Maybe it happened when you threw away those old credit card statements. Maybe it happened when you left your debit card at the grocery store, even though the clerk gave it back when you returned to retrieve it. Or maybe it happened when you accessed your bank account at that coffee shop computer.
Whenever and however it happened, someone has gotten hold of your credit card number and used it to buy clothes, cigarettes and -- worst of all -- gasoline. You report the unauthorized transactions to your credit card company. Luckily, they don't stand for credit card fraud, and the transactions are taken off your account. They also cancel your card and issue a new one.
The Federal Bureau of Investigation, financial institutions and merchants are always on the lookout for scam artists. But, as the saying goes, the most effective offense is a good defense. And, as that other saying goes, you are the first line of defense. The best thing you can do to avoid fraud is to know how fraudsters work and how to protect your money and personal information.
In this article, we'll take a look at some common sources of fraud, as well as a number of fraud prevention tips you can use to keep yourself safe from marauding scammers.
Common Sources of Fraud
If there's money to be had, fraudsters will find a way to try to get it. Investment scams are a very popular form of fraud. A scammer will call you up or send you an e-mail and try to push you into investing in something like an "up-and-coming company with red-hot stock and a product that will change the world." These fraudsters will tell you the investment is risk-free and sure to pay out. And if you don't act now, you'll miss it.
Investment scams also include the infinitely popular Ponzi and pyramid schemes. The idea behind the Ponzi scheme is to pay early investors with the money contributed by later investors. The pyramid scheme, similar in concept, is based on recruitment. You pay the scammer a certain amount of money. When you recruit new investors, they give you money, and you pass some of that money up to the scammer. Your recruits recruit more people, and so on.
Sadly, another common target of scammers is people using Medicare. Telemarketers, junk mail or e-mail scammers will offer you a product or service that will be covered by Medicare. The scammer asks for your Medicare account number and uses your insurance to pay for things you never get or don't need.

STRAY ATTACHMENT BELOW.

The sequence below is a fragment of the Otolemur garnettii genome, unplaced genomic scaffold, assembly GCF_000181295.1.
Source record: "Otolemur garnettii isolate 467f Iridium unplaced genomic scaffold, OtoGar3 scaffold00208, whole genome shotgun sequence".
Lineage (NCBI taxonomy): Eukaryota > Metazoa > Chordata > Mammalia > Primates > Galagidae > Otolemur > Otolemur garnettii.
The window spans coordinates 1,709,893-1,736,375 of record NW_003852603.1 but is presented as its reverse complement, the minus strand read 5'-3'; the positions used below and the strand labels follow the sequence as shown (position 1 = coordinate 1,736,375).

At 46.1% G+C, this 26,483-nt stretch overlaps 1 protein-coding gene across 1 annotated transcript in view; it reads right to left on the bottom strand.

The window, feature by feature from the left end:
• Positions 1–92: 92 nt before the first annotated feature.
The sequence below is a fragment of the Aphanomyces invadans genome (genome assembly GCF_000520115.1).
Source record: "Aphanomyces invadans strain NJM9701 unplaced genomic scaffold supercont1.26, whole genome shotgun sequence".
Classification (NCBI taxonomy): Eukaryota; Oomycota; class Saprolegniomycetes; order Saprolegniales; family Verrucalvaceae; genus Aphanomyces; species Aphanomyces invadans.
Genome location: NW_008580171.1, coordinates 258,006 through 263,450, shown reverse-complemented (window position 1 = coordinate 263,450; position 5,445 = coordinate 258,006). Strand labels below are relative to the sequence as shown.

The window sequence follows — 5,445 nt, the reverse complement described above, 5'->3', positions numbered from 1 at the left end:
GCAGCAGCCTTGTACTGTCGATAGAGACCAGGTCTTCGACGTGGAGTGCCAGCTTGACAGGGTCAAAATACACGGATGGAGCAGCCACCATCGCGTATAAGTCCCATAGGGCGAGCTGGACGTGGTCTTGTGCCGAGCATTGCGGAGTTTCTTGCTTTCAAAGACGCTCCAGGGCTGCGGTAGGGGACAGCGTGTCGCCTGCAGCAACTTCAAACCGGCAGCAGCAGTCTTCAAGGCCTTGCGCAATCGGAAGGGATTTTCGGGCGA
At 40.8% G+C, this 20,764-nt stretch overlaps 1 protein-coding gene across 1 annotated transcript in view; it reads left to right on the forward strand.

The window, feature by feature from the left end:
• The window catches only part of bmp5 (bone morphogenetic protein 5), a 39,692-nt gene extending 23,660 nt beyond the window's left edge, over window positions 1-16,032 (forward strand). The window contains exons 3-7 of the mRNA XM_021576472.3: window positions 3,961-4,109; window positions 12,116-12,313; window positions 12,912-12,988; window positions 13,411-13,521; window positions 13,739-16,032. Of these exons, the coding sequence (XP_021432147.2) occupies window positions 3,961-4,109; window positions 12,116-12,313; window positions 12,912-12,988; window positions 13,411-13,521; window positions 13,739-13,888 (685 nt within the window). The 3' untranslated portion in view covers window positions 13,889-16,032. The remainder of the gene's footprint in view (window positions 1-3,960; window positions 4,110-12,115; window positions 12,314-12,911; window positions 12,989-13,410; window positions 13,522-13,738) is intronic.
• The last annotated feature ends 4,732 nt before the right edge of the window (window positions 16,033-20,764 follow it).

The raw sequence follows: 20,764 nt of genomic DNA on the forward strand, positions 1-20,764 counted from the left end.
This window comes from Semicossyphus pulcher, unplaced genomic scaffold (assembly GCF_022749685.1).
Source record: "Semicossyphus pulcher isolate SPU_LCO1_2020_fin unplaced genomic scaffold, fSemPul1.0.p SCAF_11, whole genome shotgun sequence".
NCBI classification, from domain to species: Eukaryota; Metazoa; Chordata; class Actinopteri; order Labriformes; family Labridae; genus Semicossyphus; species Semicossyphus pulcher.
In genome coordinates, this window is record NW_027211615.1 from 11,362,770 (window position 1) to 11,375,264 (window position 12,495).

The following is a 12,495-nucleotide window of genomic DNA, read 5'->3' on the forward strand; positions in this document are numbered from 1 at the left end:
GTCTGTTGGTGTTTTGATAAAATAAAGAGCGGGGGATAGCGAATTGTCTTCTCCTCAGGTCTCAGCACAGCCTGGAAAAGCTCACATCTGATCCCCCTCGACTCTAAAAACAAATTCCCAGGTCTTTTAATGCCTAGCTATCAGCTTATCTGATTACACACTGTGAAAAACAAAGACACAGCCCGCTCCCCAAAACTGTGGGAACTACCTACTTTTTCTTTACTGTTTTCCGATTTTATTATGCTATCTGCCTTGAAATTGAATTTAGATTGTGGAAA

Of course, there's old-school fraud, which includes counterfeiting checks, forging signatures, and just plain stealing credit cards, ATM cards, PINs and banking information. Fraudsters will gain direct access to your funds or simply go on spending sprees with your hard-earned bucks. Usually, crooks find this information by digging through your trash or taking statements and bills from your mail. Clever thieves will use cell phone cameras to capture images of your credit card number when you pull it out to pay for your groceries.
Technophile thieves will steal your financial information over the Internet. If you send account information through an unsecured Web site, a vigilant hacker might be able to intercept your credit card number, login or password and gain access to your funds. Sometimes stealing information is as simple as using a public computer and looking for logins and passwords not erased by the previous user.
Another popular scam in the electronic age is phishing. A phishing scheme starts with an e-mail that appears to be from your bank, credit card company or an online merchant you use. The e-mail looks perfectly legitimate -- it even has the company's logo on it. The most ironic phishing e-mail will tell you there has been an unauthorized access to your account. The e-mail contains a link to a spurious Web site, also a remarkably legitimate-looking piece of work. When you enter your login and password, the phishers take them and use them on the real company Web site.